of variable cost as a waste allowance for all categories.
You estimate labor cost to be \$250.00 ( 5 booths with 2 people each). Even
if nothing is sold, your labor cost will be \$250.00, so you decide to
consider this a fixed cost. Booth rental, which is contractual cost at \$50.00
for each booth per night is also a fixed cost.

A. What is the break-even volume per evening performance?

B. How much wine would you expect to sell at the break-even point?
Problem S7.27
(a) total fixed cost = labor (\$250) + booth rental (5 \$50) = \$500.

F
BEP\$ =
1 - Vi x (Wi)
Pi
=
500
0.507
= \$76,759

Total sales at breakeven

(b) No. of wine servings 25% of sales 986.19 0.25
= = = 140.9 servings
at breakeven Price of wine \$1.75
Expected Monetary Value (EMV)
and Capacity Decisions
Determine states of nature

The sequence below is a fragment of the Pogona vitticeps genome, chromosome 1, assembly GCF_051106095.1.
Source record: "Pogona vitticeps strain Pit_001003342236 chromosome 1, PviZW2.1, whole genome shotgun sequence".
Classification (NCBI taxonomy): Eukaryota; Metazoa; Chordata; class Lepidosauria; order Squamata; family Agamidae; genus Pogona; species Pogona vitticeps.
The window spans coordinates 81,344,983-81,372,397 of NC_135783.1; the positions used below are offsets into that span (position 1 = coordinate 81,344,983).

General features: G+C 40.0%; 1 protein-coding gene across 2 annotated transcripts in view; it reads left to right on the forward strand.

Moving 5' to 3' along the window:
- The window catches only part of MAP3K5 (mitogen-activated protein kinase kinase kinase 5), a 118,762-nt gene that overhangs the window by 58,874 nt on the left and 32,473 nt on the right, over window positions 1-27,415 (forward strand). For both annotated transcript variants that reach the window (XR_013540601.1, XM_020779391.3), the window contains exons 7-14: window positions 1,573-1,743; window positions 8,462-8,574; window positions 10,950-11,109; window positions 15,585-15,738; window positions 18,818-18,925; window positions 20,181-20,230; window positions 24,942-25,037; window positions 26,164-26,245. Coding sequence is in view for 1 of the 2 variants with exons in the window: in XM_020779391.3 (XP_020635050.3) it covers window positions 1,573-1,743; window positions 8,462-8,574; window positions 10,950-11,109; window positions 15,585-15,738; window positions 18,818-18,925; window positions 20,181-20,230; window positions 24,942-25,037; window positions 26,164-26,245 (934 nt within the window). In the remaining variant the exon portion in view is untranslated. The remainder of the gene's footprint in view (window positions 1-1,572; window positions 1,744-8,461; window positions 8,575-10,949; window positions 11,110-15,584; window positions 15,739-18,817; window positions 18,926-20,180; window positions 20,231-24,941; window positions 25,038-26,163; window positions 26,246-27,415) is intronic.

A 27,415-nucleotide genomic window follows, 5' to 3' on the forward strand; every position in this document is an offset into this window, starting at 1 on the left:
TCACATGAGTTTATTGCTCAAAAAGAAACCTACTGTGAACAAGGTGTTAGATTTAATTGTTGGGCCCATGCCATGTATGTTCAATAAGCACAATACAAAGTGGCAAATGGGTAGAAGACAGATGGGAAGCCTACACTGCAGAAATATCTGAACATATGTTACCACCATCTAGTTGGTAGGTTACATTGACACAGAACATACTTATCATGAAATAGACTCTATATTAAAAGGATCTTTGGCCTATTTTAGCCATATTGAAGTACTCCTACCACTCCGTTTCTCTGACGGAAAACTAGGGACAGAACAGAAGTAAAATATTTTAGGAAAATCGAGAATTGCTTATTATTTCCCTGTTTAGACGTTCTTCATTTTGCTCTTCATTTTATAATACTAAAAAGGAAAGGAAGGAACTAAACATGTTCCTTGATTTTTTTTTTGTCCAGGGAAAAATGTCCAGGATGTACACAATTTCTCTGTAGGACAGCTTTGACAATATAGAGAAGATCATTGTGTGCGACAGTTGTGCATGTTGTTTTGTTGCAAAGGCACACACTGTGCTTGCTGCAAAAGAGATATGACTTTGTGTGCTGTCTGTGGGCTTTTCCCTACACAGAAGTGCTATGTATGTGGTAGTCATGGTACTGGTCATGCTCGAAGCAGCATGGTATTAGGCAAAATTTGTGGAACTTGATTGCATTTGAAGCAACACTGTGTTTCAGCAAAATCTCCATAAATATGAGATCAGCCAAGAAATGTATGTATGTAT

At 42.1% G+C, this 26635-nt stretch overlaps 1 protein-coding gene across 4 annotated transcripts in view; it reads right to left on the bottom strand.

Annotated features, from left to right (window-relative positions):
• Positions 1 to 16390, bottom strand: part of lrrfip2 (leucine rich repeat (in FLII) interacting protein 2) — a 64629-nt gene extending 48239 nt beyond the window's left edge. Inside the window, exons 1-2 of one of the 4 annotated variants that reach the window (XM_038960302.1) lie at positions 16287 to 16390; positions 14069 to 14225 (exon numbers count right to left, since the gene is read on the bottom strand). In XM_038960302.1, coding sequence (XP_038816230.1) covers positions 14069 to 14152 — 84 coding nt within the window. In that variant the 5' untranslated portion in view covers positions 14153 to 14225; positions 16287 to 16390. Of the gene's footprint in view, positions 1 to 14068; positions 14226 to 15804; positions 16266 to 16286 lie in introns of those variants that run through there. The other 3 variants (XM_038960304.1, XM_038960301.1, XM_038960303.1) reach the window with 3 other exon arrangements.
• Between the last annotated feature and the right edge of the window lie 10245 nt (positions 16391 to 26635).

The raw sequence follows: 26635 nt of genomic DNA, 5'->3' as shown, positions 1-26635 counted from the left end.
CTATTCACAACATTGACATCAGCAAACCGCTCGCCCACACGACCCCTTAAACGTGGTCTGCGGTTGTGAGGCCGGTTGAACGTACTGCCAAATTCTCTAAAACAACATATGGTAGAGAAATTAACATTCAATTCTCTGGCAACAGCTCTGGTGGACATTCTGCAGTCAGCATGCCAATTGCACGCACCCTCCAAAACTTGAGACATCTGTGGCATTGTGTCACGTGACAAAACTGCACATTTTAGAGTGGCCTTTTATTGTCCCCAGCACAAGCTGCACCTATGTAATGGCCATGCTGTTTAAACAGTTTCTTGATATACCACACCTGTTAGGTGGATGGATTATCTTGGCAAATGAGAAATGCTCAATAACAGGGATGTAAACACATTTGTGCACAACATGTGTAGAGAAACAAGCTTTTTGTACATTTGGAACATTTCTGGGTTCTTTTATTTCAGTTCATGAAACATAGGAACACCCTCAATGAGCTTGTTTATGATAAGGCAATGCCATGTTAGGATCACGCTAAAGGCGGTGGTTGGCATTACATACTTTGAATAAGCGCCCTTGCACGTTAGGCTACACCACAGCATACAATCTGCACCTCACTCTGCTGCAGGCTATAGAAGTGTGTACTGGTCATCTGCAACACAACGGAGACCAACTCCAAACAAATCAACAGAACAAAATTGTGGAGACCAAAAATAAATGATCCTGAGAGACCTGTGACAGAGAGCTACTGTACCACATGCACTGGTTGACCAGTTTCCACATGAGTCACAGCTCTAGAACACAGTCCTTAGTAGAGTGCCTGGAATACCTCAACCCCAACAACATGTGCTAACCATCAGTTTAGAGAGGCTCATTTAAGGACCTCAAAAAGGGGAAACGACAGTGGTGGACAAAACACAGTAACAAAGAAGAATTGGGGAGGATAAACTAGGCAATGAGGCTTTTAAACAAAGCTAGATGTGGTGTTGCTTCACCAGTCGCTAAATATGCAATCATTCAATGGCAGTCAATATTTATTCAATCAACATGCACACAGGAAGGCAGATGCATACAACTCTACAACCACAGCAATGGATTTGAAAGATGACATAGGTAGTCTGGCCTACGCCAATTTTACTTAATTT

Future demand
Market favorability
Analyzed using decision trees
Hospital supply company
Four alternatives
Expected Monetary Value (EMV)
and Capacity Decisions
Market favorable (.4)
\$100,000

-\$90,000

Market favorable (.4)

\$60,000
Medium plant
Market unfavorable (.6)
-\$10,000

\$40,000

Market unfavorable (.6)

-\$5,000

\$0
Expected Monetary Value (EMV)
and Capacity Decisions
Market favorable (.4)
\$100,000

-\$90,000

Market favorable (.4)

\$60,000
Medium plant
Large Plant Market unfavorable (.6)
-\$10,000

EMV = (.4)(\$100,000) Market favorable (.4)

\$40,000
+ (.6)(-\$90,000)
Market unfavorable (.6)
EMV = -\$14,000 -\$5,000

\$0
Expected Monetary Value (EMV)
and Capacity Decisions
-\$14,000
Market favorable (.4)
\$100,000

Market unfavorable (.6)